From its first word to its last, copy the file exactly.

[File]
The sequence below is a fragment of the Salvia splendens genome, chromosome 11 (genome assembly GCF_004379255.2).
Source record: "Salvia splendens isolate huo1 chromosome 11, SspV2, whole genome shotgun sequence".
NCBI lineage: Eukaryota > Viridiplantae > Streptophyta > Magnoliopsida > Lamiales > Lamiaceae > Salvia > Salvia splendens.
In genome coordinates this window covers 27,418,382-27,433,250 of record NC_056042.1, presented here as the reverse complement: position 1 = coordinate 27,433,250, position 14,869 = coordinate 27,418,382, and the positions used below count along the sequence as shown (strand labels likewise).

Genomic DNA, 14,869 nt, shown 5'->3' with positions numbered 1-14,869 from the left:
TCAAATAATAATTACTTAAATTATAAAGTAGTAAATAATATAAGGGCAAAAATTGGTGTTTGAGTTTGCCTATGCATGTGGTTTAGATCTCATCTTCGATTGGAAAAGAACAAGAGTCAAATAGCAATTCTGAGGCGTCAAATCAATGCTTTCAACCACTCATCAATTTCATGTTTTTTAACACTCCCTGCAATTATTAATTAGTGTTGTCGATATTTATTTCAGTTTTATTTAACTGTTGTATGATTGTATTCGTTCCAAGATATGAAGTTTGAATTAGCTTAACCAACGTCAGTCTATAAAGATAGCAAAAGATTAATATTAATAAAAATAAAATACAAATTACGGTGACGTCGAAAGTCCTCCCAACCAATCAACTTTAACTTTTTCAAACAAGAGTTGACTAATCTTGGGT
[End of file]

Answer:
The sequence below is a fragment of the Salvia splendens genome, chromosome 11 (genome assembly GCF_004379255.2).
Source record: "Salvia splendens isolate huo1 chromosome 11, SspV2, whole genome shotgun sequence".
NCBI lineage: Eukaryota > Viridiplantae > Streptophyta > Magnoliopsida > Lamiales > Lamiaceae > Salvia > Salvia splendens.
In genome coordinates this window covers 27,418,382-27,433,250 of record NC_056042.1, presented here as the reverse complement: position 1 = coordinate 27,433,250, position 14,869 = coordinate 27,418,382, and the positions used below count along the sequence as shown (strand labels likewise).

Genomic DNA, 14,869 nt, shown 5'->3' with positions numbered 1-14,869 from the left:
TCAAATAATAATTACTTAAATTATAAAGTAGTAAATAATATAAGGGCAAAAATTGGTGTTTGAGTTTGCCTATGCATGTGGTTTAGATCTCATCTTCGATTGGAAAAGAACAAGAGTCAAATAGCAATTCTGAGGCGTCAAATCAATGCTTTCAACCACTCATCAATTTCATGTTTTTTAACACTCCCTGCAATTATTAATTAGTGTTGTCGATATTTATTTCAGTTTTATTTAACTGTTGTATGATTGTATTCGTTCCAAGATATGAAGTTTGAATTAGCTTAACCAACGTCAGTCTATAAAGATAGCAAAAGATTAATATTAATAAAAATAAAATACAAATTACGGTGACGTCGAAAGTCCTCCCAACCAATCAACTTTAACTTTTTCAAACAAGAGTTGACTAATCTTGGGT